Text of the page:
General Order 502 Equitable Policing: Officers may engage in “criminal profiling,” but not “bias-based profiling.” Criminal profiling is an investigative method of identifying suspicious people and bias-based profiling is a method of identifying suspicious people solely based on a common trait (race, ethnicity, gender expression, English proficiency, etc). Rochester is a sanctuary city and RPD officers cannot engage in police activities for the sole purpose of enforcing federal immigration laws.  

  1. An officer who commits a false arrest uses their legal authority to restrain or detain somebody without a lawful reason. Lawful reasons for arrest are probable cause, a valid warrant, or consent. Probable cause is defined as the reasonable belief that a person has committed a crime. 

An officer pulls a driver over for not wearing a seatbelt. During the traffic stop, the officer turns his attention to the passenger, who is of Mexican descent. Although the passenger is wearing a seatbelt and committing no violations, the officer arrests him and brings him to the station. The man was not charged with a crime and was allowed to leave an hour later. This is also an example of discrimination. 


18 USC § 242: Officers cannot deprive someone of their rights and privileges that are guaranteed by the Constitution or other United States laws. 

RPD Rule 

2.15: Officers shall make arrests in full compliance and conformity with all laws and Department procedures. 

General Order 585: This document describes arrest procedures, generally. Importantly, officers cannot ask about a person’s immigration status. 

  1. Officers must be truthful at all times. This means they cannot make up information, change information, or even leave out information. This may occur in many different ways, including but not limited to: 
  • Police reports (arrest, incident, investigation, etc) 
  • Affidavits (Written statements)  
  • Lying on the stand 


A civilian is arrested for stealing a pack of gum from the corner store. Later, when he gets a copy of the arrest report, he finds that it wrongly states he also took money from the cash register. 


NY Pen. §175.05 & .10 (Falsifying business records) Making or causing a false entry into a business record, altering erasing, deleting a true entry of a business record, omits a true entry in a business record 

NY Pen. §215.50(4) (Criminal contempt): Refusing to be sworn as a witness or refusing to answer questions once sworn as a witness 

NY Pen. §210.10 & .15 (Perjury): Swearing falsely while under oath, written or oral 

RPD Rule 

1.1: Officers must follow laws, both federal and state 

4.6: Officers are required to be truthful, in speech and writing, whether or not under oath 

5.1: Officers cannot steal, alter, falsify, tamper with, withdraw, or request that another employee do the same to any report, letter, request, or other communication. Officers cannot make any report that contains false, inaccurate, or otherwise improper information. 

  1. There are different types of searches. An officer can search a person’s body, search objects under a person’s possession, such as a purse or car, and can search homes or other buildings. Under the Fourth Amendment to the U.S. Constitution, officers cannot conduct unreasonable searches. An unreasonable search occurs when an officer conducts a search without a warrant or probable cause3 that a crime was committed. Officers can also conduct searches under “exigent circumstances,” where they reasonably believe that the search is necessary to either prevent harm to an individual or to prevent the destruction of evidence.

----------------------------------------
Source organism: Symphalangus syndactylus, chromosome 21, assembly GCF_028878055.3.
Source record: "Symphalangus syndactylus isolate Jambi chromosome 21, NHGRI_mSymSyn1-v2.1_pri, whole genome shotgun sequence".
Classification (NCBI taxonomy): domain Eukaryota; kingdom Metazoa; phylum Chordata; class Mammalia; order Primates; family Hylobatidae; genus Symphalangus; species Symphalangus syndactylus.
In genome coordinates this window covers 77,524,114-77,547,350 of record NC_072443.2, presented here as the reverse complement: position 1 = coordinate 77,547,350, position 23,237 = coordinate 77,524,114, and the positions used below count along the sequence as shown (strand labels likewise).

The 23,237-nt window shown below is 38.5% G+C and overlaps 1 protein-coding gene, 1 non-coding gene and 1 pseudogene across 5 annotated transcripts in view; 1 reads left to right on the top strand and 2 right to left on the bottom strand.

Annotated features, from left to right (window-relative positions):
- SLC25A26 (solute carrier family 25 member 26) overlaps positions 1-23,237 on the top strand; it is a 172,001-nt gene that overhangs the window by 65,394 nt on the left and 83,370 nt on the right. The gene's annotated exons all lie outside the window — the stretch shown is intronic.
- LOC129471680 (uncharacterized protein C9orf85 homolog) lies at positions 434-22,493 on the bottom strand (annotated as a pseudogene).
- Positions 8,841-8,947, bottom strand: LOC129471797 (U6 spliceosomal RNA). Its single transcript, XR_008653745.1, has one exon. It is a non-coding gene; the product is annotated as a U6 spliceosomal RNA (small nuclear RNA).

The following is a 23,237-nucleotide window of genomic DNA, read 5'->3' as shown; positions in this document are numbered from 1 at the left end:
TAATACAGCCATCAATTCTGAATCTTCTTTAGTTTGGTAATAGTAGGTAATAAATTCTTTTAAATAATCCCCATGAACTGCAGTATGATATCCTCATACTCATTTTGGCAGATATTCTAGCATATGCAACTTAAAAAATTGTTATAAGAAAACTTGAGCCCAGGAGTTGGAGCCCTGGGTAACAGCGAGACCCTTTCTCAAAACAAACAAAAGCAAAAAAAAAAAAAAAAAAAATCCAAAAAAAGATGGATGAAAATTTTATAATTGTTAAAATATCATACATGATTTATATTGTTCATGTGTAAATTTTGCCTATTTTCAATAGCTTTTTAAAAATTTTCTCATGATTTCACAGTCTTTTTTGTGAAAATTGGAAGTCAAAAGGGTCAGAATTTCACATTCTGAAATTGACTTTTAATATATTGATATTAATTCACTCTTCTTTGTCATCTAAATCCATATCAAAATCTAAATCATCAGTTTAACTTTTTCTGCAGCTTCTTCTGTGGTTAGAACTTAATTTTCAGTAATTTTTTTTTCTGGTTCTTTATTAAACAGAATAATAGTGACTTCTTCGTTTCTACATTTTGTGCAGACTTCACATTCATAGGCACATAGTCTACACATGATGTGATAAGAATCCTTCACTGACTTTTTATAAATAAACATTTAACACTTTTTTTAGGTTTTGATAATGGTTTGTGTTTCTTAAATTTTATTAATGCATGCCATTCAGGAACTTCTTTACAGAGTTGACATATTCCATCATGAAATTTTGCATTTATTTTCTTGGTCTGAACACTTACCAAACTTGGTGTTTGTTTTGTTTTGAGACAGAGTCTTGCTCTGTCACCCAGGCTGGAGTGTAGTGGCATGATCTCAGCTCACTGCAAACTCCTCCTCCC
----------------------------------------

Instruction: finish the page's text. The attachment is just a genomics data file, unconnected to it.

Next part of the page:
A stop and frisk is a less intrusive type of search and therefore requires a lower standard of proof than probable cause. An officer only needs reasonable suspicion4 to support the stop and frisk of an individual. A frisk is a brief pat down of an individual and is typically conducted to determine if the individual has a weapon.   

An officer cannot exceed the scope of the search.  

Finally, an officer can search you if you give your consent. You have the right to say no to this request. 



An officer stops an individual on the street to inquire about a robbery that recently happened in the area. To ensure the officer’s safety, he conducts a frisk to check if the individual has a dangerous weapon. During the pat down, the officer does not feel any weapons, yet he digs into the individual’s coat pocket where he finds a small bag of cocaine. This is unreasonable because digging in someone’s coat pocket is not required to determine if the person has a weapon – it goes beyond the scope of the search. 


United States Constitution Amendment 4: This gives people the right to be free from unreasonable search and seizures. 

RPD Rule 

General Order 415 Searches: This order describes in great detail legal standards for different types of searches. 


  1. There is not a specific law related to police officer’s use of drugs or alcohol, and there are few department rules. Officers cannot use or purchase alcohol while in uniform, even if off duty. Officers also cannot drink to an extreme level of intoxication. 


An officer is driving home at the end of his shift. His wife has asked him to bring home a bottle of wine for dinner. While off the clock but still in uniform, he stops at the liquor store and purchases wine the wine. 

RPD Rule 

4.20: Officers cannot purchase or drink alcoholic beverages while on duty or in uniform (even if off duty). When an officer does drink alcohol, even off duty, he cannot drink to the extent that he becomes unfit for duty. Officers cannot be under the influence of drugs or alcohol while on duty. 

4.23: Officers cannot use or possess any non-subscribed controlled substance. If controlled substances are prescribed, officers cannot abuse those substances. 

For the sake of space and clarity, we have only included 10 of the RPD’s rules and policies.  If you or anyone you know believe they may have been a victim of police misconduct, please contact the Rochester Police Accountability Board at RocPAB.org or 585-557-2494.